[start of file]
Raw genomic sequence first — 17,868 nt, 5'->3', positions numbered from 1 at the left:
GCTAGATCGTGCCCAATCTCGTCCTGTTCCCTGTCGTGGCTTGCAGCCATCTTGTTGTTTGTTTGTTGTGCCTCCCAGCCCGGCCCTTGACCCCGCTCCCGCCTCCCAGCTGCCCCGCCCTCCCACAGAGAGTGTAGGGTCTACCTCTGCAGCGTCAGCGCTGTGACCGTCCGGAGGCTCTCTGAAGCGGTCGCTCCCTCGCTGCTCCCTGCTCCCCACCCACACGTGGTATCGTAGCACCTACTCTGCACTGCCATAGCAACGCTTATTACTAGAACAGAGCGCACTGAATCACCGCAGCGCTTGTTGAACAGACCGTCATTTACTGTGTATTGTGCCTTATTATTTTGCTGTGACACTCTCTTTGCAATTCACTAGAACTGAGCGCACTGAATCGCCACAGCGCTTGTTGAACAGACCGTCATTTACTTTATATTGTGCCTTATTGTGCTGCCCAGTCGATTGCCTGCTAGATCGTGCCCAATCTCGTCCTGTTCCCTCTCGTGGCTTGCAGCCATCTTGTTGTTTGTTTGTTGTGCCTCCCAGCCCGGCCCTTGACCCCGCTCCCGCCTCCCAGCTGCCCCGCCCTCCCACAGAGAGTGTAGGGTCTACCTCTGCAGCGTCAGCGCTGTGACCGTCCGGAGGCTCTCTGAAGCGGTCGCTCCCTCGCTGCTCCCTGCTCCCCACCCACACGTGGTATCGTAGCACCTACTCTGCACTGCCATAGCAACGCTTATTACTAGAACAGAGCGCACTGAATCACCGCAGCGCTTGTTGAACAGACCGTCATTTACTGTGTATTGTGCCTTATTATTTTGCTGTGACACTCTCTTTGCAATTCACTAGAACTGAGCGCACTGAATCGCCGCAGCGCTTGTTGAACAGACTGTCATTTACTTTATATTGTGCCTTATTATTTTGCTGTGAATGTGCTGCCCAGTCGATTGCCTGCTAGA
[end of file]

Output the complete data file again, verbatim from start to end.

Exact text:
Raw genomic sequence first — 17,868 nt, 5'->3', positions numbered from 1 at the left:
GCTAGATCGTGCCCAATCTCGTCCTGTTCCCTGTCGTGGCTTGCAGCCATCTTGTTGTTTGTTTGTTGTGCCTCCCAGCCCGGCCCTTGACCCCGCTCCCGCCTCCCAGCTGCCCCGCCCTCCCACAGAGAGTGTAGGGTCTACCTCTGCAGCGTCAGCGCTGTGACCGTCCGGAGGCTCTCTGAAGCGGTCGCTCCCTCGCTGCTCCCTGCTCCCCACCCACACGTGGTATCGTAGCACCTACTCTGCACTGCCATAGCAACGCTTATTACTAGAACAGAGCGCACTGAATCACCGCAGCGCTTGTTGAACAGACCGTCATTTACTGTGTATTGTGCCTTATTATTTTGCTGTGACACTCTCTTTGCAATTCACTAGAACTGAGCGCACTGAATCGCCACAGCGCTTGTTGAACAGACCGTCATTTACTTTATATTGTGCCTTATTGTGCTGCCCAGTCGATTGCCTGCTAGATCGTGCCCAATCTCGTCCTGTTCCCTCTCGTGGCTTGCAGCCATCTTGTTGTTTGTTTGTTGTGCCTCCCAGCCCGGCCCTTGACCCCGCTCCCGCCTCCCAGCTGCCCCGCCCTCCCACAGAGAGTGTAGGGTCTACCTCTGCAGCGTCAGCGCTGTGACCGTCCGGAGGCTCTCTGAAGCGGTCGCTCCCTCGCTGCTCCCTGCTCCCCACCCACACGTGGTATCGTAGCACCTACTCTGCACTGCCATAGCAACGCTTATTACTAGAACAGAGCGCACTGAATCACCGCAGCGCTTGTTGAACAGACCGTCATTTACTGTGTATTGTGCCTTATTATTTTGCTGTGACACTCTCTTTGCAATTCACTAGAACTGAGCGCACTGAATCGCCGCAGCGCTTGTTGAACAGACTGTCATTTACTTTATATTGTGCCTTATTATTTTGCTGTGAATGTGCTGCCCAGTCGATTGCCTGCTAGA